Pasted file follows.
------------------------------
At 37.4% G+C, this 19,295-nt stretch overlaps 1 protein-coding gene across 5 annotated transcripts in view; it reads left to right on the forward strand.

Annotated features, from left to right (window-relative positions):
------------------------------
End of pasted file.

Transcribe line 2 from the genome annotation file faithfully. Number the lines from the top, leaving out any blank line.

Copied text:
Annotated features, from left to right (window-relative positions):